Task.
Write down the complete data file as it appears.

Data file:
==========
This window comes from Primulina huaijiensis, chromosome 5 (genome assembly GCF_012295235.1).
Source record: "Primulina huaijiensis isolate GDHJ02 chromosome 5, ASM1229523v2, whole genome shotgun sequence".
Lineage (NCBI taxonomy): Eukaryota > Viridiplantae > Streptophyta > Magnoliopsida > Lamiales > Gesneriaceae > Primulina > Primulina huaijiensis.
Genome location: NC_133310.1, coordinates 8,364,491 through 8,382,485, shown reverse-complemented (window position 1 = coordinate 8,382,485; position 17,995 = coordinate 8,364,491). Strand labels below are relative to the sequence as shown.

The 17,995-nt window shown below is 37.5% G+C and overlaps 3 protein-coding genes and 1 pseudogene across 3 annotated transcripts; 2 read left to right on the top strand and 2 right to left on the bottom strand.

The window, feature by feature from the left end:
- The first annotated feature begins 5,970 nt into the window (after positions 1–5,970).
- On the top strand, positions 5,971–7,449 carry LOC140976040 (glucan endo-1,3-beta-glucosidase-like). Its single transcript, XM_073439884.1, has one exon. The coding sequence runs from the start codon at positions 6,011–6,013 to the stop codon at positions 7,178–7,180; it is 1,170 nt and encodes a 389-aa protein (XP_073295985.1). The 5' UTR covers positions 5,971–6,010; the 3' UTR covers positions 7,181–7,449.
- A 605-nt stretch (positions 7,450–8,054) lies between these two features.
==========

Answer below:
This window comes from Primulina huaijiensis, chromosome 5 (genome assembly GCF_012295235.1).
Source record: "Primulina huaijiensis isolate GDHJ02 chromosome 5, ASM1229523v2, whole genome shotgun sequence".
Lineage (NCBI taxonomy): Eukaryota > Viridiplantae > Streptophyta > Magnoliopsida > Lamiales > Gesneriaceae > Primulina > Primulina huaijiensis.
Genome location: NC_133310.1, coordinates 8,364,491 through 8,382,485, shown reverse-complemented (window position 1 = coordinate 8,382,485; position 17,995 = coordinate 8,364,491). Strand labels below are relative to the sequence as shown.

The 17,995-nt window shown below is 37.5% G+C and overlaps 3 protein-coding genes and 1 pseudogene across 3 annotated transcripts; 2 read left to right on the top strand and 2 right to left on the bottom strand.

The window, feature by feature from the left end:
- The first annotated feature begins 5,970 nt into the window (after positions 1–5,970).
- On the top strand, positions 5,971–7,449 carry LOC140976040 (glucan endo-1,3-beta-glucosidase-like). Its single transcript, XM_073439884.1, has one exon. The coding sequence runs from the start codon at positions 6,011–6,013 to the stop codon at positions 7,178–7,180; it is 1,170 nt and encodes a 389-aa protein (XP_073295985.1). The 5' UTR covers positions 5,971–6,010; the 3' UTR covers positions 7,181–7,449.
- A 605-nt stretch (positions 7,450–8,054) lies between these two features.